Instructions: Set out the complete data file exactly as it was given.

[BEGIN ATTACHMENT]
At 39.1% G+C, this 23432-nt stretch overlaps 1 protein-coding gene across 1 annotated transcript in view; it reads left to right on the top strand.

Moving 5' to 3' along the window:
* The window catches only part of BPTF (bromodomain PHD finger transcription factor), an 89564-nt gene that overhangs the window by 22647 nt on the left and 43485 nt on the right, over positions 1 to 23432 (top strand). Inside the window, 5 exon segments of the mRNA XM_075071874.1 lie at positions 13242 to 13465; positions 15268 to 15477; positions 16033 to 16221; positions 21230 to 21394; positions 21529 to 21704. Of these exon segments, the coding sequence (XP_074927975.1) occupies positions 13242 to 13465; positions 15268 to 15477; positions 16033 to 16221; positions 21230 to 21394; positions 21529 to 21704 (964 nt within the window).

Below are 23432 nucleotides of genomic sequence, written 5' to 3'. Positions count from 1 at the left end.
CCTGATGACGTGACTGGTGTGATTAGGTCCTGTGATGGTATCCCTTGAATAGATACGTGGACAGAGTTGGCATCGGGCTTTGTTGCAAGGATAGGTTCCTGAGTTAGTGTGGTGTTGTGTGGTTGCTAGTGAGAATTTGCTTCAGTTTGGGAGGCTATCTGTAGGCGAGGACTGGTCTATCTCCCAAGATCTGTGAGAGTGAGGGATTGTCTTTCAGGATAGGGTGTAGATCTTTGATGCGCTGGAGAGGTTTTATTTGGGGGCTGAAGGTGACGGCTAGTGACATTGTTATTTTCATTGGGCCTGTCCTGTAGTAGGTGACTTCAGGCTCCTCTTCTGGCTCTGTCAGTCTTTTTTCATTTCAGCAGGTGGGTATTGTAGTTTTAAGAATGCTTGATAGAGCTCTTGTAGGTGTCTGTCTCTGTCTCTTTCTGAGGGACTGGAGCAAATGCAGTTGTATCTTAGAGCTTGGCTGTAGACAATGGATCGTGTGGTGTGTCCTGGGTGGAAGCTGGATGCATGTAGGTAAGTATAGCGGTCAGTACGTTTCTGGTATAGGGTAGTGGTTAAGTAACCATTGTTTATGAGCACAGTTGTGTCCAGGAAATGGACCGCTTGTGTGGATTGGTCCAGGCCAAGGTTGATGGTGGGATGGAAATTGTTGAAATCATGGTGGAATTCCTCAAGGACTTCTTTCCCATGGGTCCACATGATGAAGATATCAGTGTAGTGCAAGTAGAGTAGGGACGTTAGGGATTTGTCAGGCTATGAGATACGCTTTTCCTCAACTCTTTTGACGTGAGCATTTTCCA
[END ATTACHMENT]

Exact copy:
At 39.1% G+C, this 23432-nt stretch overlaps 1 protein-coding gene across 1 annotated transcript in view; it reads left to right on the top strand.

Moving 5' to 3' along the window:
* The window catches only part of BPTF (bromodomain PHD finger transcription factor), an 89564-nt gene that overhangs the window by 22647 nt on the left and 43485 nt on the right, over positions 1 to 23432 (top strand). Inside the window, 5 exon segments of the mRNA XM_075071874.1 lie at positions 13242 to 13465; positions 15268 to 15477; positions 16033 to 16221; positions 21230 to 21394; positions 21529 to 21704. Of these exon segments, the coding sequence (XP_074927975.1) occupies positions 13242 to 13465; positions 15268 to 15477; positions 16033 to 16221; positions 21230 to 21394; positions 21529 to 21704 (964 nt within the window).

Below are 23432 nucleotides of genomic sequence, written 5' to 3'. Positions count from 1 at the left end.
CCTGATGACGTGACTGGTGTGATTAGGTCCTGTGATGGTATCCCTTGAATAGATACGTGGACAGAGTTGGCATCGGGCTTTGTTGCAAGGATAGGTTCCTGAGTTAGTGTGGTGTTGTGTGGTTGCTAGTGAGAATTTGCTTCAGTTTGGGAGGCTATCTGTAGGCGAGGACTGGTCTATCTCCCAAGATCTGTGAGAGTGAGGGATTGTCTTTCAGGATAGGGTGTAGATCTTTGATGCGCTGGAGAGGTTTTATTTGGGGGCTGAAGGTGACGGCTAGTGACATTGTTATTTTCATTGGGCCTGTCCTGTAGTAGGTGACTTCAGGCTCCTCTTCTGGCTCTGTCAGTCTTTTTTCATTTCAGCAGGTGGGTATTGTAGTTTTAAGAATGCTTGATAGAGCTCTTGTAGGTGTCTGTCTCTGTCTCTTTCTGAGGGACTGGAGCAAATGCAGTTGTATCTTAGAGCTTGGCTGTAGACAATGGATCGTGTGGTGTGTCCTGGGTGGAAGCTGGATGCATGTAGGTAAGTATAGCGGTCAGTACGTTTCTGGTATAGGGTAGTGGTTAAGTAACCATTGTTTATGAGCACAGTTGTGTCCAGGAAATGGACCGCTTGTGTGGATTGGTCCAGGCCAAGGTTGATGGTGGGATGGAAATTGTTGAAATCATGGTGGAATTCCTCAAGGACTTCTTTCCCATGGGTCCACATGATGAAGATATCAGTGTAGTGCAAGTAGAGTAGGGACGTTAGGGATTTGTCAGGCTATGAGATACGCTTTTCCTCAACTCTTTTGACGTGAGCATTTTCCA